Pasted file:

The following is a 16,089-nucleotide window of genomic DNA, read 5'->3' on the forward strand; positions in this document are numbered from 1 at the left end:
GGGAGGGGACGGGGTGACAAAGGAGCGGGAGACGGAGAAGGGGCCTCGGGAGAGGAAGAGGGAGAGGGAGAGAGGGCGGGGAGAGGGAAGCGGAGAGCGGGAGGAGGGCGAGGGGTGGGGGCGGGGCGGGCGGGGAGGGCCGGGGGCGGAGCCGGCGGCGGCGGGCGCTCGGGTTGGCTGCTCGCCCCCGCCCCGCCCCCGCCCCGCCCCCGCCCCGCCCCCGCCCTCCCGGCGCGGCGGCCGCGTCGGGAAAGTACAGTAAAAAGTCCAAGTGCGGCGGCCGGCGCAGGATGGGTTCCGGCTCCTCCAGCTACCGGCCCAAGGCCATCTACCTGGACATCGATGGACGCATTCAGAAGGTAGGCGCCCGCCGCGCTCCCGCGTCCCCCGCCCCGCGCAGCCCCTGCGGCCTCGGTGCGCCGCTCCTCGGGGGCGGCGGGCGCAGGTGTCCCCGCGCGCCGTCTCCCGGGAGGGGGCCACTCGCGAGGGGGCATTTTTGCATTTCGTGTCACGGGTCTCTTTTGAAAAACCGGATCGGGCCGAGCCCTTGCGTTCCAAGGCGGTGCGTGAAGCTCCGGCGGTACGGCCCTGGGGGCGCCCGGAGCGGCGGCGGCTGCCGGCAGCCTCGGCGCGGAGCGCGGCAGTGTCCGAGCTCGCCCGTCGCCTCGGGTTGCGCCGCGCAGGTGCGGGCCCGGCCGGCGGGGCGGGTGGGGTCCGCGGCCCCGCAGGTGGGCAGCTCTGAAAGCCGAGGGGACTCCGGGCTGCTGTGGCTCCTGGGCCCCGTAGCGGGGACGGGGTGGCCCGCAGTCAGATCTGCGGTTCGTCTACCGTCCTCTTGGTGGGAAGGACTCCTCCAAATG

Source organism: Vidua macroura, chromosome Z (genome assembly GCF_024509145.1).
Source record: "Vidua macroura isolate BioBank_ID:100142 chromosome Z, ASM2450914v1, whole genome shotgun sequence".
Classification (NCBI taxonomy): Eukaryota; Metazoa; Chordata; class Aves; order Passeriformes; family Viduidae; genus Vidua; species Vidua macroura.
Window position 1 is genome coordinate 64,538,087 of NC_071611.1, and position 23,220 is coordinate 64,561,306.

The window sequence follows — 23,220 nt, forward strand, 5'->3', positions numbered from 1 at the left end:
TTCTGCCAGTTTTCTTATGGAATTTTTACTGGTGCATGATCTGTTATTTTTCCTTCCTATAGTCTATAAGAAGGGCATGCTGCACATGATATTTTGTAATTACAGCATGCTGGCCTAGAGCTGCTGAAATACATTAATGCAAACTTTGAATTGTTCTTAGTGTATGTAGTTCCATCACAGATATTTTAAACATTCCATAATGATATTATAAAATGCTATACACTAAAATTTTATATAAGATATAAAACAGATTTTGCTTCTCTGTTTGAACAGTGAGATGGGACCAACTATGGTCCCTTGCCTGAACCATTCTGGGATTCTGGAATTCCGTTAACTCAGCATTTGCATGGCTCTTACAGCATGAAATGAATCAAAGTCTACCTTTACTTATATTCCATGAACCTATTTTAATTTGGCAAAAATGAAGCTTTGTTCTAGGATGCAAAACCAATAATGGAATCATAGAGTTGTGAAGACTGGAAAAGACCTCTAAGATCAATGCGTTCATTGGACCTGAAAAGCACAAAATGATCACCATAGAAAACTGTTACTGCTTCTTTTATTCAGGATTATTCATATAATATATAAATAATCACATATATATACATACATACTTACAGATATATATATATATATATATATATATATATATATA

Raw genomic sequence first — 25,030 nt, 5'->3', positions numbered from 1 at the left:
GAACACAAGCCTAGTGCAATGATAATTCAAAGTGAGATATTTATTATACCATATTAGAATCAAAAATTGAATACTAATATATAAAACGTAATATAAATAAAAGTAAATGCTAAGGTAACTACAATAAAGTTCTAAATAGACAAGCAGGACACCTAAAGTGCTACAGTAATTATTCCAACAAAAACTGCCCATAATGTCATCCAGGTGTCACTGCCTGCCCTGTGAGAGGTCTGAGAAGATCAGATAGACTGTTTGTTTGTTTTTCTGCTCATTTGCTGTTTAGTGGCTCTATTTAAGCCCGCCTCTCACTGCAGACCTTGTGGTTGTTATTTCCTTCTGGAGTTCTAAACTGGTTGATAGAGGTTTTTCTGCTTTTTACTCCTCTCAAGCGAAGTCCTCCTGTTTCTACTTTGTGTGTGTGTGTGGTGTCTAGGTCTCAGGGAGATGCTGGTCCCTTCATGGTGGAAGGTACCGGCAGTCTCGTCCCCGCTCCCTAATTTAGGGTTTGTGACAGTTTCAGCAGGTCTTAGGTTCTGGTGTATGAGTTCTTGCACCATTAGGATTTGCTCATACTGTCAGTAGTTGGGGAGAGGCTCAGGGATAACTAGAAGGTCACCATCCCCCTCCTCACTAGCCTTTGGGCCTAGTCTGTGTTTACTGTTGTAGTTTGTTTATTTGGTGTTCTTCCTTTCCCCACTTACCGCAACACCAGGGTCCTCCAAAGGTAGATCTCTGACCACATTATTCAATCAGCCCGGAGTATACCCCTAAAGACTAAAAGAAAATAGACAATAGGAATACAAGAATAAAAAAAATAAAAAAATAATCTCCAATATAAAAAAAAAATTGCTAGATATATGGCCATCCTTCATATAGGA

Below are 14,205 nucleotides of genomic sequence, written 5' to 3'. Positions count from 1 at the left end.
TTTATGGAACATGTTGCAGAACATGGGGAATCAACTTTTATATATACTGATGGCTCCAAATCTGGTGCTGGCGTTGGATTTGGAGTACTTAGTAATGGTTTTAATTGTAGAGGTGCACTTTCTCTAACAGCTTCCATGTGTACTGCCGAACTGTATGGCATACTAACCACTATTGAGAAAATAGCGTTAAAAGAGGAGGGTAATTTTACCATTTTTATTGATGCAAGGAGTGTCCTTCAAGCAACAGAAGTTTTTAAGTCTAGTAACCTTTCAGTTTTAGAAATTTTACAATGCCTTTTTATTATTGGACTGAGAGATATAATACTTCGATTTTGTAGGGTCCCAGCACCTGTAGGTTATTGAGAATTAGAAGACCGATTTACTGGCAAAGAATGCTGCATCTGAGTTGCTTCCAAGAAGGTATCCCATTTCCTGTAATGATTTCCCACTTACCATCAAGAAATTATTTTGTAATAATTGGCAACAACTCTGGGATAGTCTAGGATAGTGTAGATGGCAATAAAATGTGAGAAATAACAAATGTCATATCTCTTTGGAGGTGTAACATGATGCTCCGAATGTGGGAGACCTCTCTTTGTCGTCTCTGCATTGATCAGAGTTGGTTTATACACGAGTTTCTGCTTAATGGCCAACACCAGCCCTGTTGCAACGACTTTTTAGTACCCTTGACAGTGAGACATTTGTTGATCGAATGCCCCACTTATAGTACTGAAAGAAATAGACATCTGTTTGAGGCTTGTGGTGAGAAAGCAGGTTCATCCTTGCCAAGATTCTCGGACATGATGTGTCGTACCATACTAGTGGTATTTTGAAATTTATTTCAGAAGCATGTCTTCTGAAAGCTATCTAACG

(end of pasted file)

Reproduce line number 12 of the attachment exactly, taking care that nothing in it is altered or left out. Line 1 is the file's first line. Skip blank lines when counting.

TTTATGGAACATGTTGCAGAACATGGGGAATCAACTTTTATATATACTGATGGCTCCAAATCTGGTGCTGGCGTTGGATTTGGAGTACTTAGTAATGGTTTTAATTGTAGAGGTGCACTTTCTCTAACAGCTTCCATGTGTACTGCCGAACTGTATGGCATACTAACCACTATTGAGAAAATAGCGTTAAAAGAGGAGGGTAATTTTACCATTTTTATTGATGCAAGGAGTGTCCTTCAAGCAACAGAAGTTTTTAAGTCTAGTAACCTTTCAGTTTTAGAAATTTTACAATGCCTTTTTATTATTGGACTGAGAGATATAATACTTCGATTTTGTAGGGTCCCAGCACCTGTAGGTTATTGAGAATTAGAAGACCGATTTACTGGCAAAGAATGCTGCATCTGAGTTGCTTCCAAGAAGGTATCCCATTTCCTGTAATGATTTCCCACTTACCATCAAGAAATTATTTTGTAATAATTGGCAACAACTCTGGGATAGTCTAGGATAGTGTAGATGGCAATAAAATGTGAGAAATAACAAATGTCATATCTCTTTGGAGGTGTAACATGATGCTCCGAATGTGGGAGACCTCTCTTTGTCGTCTCTGCATTGATCAGAGTTGGTTTATACACGAGTTTCTGCTTAATGGCCAACACCAGCCCTGTTGCAACGACTTTTTAGTACCCTTGACAGTGAGACATTTGTTGATCGAATGCCCCACTTATAGTACTGAAAGAAATAGACATCTGTTTGAGGCTTGTGGTGAGAAAGCAGGTTCATCCTTGCCAAGATTCTCGGACATGATGTGTCGTACCATACTAGTGGTATTTTGAAATTTATTTCAGAAGCATGTCTTCTGAAAGCTATCTAACG